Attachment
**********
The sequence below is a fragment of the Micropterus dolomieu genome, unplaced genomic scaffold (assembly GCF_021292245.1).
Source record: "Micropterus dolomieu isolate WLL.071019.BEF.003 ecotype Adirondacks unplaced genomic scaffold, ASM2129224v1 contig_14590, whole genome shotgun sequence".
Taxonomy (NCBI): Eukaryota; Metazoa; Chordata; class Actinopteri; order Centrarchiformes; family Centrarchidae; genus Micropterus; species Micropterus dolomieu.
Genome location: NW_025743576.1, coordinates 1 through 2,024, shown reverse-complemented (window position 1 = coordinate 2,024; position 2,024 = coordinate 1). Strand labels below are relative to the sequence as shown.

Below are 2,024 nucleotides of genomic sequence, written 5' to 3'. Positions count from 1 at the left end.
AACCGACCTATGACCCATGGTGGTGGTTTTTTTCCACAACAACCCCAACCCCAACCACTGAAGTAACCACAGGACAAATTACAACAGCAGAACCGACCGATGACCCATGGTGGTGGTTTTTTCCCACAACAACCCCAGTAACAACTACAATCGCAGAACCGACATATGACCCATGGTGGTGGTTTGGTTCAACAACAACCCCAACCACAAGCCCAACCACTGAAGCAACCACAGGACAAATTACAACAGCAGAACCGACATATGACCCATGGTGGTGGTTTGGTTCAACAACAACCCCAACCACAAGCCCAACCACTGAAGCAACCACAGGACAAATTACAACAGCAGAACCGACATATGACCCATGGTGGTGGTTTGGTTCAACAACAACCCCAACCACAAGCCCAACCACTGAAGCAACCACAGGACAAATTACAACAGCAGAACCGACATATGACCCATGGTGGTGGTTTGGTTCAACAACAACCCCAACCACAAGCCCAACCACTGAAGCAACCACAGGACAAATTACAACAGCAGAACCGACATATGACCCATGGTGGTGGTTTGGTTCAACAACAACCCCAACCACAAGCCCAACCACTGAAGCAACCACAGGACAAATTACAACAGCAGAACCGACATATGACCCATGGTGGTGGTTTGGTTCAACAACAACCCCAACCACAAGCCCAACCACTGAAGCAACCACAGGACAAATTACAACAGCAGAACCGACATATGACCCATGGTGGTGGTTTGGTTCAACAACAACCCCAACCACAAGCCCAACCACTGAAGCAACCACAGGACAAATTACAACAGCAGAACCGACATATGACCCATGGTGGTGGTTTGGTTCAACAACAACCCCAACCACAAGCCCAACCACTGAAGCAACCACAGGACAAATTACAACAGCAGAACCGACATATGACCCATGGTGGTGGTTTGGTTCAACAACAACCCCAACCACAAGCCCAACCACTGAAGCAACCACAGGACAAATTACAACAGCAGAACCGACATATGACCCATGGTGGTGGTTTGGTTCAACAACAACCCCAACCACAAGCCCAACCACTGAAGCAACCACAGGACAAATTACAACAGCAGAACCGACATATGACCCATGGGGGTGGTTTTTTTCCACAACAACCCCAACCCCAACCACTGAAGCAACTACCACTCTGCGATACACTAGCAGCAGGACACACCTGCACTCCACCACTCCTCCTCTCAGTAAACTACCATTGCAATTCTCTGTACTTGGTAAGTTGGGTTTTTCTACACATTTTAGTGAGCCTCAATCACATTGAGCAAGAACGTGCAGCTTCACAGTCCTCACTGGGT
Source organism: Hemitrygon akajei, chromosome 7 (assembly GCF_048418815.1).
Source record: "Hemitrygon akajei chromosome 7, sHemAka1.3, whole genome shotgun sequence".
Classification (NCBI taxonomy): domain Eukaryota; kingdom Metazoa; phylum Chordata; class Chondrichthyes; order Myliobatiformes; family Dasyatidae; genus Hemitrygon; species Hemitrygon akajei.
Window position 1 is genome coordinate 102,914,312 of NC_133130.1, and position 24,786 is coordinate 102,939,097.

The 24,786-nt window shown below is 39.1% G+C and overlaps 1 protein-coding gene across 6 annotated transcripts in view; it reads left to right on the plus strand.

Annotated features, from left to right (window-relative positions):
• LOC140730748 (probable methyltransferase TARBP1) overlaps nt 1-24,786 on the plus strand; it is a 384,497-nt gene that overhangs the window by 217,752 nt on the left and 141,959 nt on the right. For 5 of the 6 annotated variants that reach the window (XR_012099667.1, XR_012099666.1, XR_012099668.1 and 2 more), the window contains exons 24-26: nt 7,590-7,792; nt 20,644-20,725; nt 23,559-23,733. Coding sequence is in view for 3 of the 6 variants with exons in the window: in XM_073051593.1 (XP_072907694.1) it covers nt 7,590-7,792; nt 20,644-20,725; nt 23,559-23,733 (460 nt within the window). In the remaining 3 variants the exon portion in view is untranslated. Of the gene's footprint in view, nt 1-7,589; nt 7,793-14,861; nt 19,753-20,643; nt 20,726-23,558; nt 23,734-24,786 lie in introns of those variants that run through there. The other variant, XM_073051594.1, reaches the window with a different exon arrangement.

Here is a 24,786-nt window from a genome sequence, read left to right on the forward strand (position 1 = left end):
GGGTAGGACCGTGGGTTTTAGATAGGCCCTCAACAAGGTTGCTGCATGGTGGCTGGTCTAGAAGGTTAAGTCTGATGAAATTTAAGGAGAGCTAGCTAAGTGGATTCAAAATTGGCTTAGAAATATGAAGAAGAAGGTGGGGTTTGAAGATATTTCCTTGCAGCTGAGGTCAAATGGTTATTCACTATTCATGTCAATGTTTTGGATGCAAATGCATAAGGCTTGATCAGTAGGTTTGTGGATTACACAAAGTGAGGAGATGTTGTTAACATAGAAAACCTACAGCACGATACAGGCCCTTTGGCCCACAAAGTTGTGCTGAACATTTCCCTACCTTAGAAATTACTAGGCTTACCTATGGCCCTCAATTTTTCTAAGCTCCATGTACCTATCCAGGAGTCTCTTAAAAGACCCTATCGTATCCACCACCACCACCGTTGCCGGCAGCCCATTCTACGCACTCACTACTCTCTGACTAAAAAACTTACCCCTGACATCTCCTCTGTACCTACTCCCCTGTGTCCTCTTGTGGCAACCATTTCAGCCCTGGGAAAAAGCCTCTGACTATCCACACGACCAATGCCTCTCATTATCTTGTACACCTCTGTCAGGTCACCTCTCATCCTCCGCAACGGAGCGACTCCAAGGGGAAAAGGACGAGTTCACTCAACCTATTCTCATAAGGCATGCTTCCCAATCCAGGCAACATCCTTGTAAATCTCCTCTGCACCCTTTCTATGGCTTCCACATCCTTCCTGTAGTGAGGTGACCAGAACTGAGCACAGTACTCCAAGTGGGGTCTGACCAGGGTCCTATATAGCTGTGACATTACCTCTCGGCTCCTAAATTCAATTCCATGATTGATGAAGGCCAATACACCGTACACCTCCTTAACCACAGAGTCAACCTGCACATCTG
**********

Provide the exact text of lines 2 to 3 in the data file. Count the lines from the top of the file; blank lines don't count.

Source record: "Micropterus dolomieu isolate WLL.071019.BEF.003 ecotype Adirondacks unplaced genomic scaffold, ASM2129224v1 contig_14590, whole genome shotgun sequence".
Taxonomy (NCBI): Eukaryota; Metazoa; Chordata; class Actinopteri; order Centrarchiformes; family Centrarchidae; genus Micropterus; species Micropterus dolomieu.